Newsletter/Video Archive: Social - Emotional Development

“I’m sorry” certainly is a powerful phrase – and an important one for interpersonal relationships, but how can we help children use it meaningfully? 

Fred Rogers often addressed topics like death because he wanted to give adults helpful ways to talk with children about challenging situations.

It’s understandably disheartening when you see a child regress and lose some of those major accomplishments, like self-control, cooperative behavior, focused attention and even potty training.

If you sense there’s a faster pace and more noise in the roomful of children, it might be a good idea to work on intentionally slowing the pace and lowering the noise – as a gift to yourself and the children.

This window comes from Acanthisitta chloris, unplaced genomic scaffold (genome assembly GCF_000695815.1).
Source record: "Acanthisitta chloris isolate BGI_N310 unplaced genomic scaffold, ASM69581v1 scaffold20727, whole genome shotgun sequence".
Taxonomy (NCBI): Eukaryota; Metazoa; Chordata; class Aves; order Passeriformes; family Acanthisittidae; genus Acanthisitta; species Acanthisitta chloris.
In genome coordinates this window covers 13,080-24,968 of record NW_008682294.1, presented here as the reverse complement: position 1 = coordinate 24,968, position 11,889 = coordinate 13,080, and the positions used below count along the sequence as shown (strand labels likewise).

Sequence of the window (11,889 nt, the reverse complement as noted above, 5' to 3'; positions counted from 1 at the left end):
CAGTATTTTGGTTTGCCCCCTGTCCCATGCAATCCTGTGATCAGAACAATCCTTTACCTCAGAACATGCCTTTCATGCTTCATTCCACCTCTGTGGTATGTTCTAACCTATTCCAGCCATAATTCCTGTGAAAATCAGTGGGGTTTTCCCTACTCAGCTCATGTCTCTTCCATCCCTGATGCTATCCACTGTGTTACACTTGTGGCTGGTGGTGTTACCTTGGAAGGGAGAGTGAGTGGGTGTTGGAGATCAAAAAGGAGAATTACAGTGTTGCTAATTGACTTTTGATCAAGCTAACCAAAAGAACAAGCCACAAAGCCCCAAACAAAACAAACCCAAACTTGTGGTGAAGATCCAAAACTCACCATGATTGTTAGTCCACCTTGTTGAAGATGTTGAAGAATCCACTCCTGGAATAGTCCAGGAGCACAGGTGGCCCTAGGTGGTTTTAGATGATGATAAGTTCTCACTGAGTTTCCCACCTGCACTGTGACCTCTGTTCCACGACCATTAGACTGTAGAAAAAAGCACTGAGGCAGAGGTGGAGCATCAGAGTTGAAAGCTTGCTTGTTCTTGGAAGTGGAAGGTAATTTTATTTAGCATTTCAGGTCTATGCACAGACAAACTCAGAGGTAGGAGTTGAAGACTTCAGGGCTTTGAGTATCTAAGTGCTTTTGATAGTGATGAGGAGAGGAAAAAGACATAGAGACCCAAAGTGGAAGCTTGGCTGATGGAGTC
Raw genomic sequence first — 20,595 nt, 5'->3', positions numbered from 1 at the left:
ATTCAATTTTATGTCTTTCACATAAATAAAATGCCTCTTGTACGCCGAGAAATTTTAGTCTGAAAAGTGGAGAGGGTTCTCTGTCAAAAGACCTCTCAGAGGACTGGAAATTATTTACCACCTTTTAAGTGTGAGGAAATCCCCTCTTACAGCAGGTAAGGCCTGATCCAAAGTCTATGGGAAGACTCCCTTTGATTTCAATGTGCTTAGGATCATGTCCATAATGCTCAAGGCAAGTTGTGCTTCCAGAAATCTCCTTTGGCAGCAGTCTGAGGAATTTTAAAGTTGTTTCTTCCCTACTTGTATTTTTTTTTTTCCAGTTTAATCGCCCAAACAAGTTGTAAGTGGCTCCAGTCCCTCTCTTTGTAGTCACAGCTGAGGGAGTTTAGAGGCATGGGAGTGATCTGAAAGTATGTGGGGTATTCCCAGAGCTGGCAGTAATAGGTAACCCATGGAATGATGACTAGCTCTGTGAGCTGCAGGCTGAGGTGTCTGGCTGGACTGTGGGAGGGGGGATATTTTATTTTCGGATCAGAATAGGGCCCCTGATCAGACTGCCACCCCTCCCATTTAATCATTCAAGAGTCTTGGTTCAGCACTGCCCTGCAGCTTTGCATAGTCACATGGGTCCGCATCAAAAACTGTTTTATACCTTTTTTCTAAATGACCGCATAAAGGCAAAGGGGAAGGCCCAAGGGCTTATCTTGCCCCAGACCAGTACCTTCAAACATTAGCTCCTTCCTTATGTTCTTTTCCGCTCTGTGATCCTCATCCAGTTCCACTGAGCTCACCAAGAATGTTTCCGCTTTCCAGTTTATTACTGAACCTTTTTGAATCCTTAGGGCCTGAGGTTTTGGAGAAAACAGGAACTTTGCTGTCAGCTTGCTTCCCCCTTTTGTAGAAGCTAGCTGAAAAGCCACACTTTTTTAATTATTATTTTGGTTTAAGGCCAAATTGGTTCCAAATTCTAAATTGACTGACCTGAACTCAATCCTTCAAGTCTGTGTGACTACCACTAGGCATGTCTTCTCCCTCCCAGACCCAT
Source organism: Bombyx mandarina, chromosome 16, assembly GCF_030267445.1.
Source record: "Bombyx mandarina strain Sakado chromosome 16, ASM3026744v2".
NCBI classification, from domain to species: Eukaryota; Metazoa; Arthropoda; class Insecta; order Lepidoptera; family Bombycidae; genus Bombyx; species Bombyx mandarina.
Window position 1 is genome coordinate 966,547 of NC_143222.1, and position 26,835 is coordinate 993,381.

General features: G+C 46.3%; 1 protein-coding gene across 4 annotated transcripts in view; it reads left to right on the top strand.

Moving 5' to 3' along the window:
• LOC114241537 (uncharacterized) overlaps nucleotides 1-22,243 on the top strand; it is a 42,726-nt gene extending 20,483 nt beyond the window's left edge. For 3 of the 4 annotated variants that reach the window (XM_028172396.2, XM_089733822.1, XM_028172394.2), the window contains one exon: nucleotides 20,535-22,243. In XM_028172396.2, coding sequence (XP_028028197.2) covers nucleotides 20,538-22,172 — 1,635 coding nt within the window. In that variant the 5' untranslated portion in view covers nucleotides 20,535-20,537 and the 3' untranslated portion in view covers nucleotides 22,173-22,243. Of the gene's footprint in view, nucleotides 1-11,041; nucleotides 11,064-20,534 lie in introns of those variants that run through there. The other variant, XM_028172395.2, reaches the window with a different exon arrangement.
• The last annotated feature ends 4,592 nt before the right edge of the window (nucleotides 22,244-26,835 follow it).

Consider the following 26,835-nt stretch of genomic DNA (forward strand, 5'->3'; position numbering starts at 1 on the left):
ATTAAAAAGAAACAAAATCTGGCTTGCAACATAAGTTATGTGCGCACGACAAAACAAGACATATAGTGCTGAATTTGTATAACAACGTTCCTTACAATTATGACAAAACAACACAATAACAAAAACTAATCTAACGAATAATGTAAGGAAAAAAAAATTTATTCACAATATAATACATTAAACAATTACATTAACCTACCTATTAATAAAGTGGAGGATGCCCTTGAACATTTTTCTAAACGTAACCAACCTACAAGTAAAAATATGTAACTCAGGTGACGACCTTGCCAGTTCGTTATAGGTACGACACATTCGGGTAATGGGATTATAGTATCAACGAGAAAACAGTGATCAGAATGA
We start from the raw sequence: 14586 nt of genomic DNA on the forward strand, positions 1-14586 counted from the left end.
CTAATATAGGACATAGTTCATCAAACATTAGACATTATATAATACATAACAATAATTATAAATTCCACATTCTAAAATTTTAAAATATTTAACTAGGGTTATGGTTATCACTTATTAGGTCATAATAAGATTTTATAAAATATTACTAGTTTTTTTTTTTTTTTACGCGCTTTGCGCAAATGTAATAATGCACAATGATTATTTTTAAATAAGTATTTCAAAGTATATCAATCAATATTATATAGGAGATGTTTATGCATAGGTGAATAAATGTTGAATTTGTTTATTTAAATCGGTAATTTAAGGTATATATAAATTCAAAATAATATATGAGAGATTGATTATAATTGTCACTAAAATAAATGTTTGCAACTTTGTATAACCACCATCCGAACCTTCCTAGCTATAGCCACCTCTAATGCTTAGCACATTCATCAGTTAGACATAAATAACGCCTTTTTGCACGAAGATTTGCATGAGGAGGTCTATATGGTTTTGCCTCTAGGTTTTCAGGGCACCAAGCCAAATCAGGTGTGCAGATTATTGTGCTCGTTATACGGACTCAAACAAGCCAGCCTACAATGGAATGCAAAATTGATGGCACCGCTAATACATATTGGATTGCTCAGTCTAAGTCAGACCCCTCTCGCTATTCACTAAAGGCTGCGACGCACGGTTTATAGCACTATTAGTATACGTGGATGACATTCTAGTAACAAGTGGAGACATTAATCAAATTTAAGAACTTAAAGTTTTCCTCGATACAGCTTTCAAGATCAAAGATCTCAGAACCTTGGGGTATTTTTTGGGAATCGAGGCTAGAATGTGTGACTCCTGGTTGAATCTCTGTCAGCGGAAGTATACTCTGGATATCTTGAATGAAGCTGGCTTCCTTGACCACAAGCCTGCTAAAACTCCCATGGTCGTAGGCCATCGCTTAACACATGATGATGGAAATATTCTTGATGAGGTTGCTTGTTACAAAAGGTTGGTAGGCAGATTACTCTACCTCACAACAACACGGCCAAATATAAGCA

Fred was a master in addressing complex ideas about emotional development in ways that seem so simple. Here are some messages he was offering in the video – along with ways you can apply them in your work.

It’s important for children to see adults being respectful, kind and helpful. There’s a Quaker saying that Fred often quoted, “Attitudes are caught, not taught.” Children want to be like the important adults in their lives.

As children get more fluent and have more social skills, we can give them even more help “using words.” Watch how the teacher helps two young preschoolers who both want the same toy bus.

The video from our "Helping Children Learn Discipline” workshop that shows a teacher working with an older child, a preschooler who has trouble at transition times. Without help, he often ends up in conflicts. Watch how the teacher helps him learn how to clean up after lunch.

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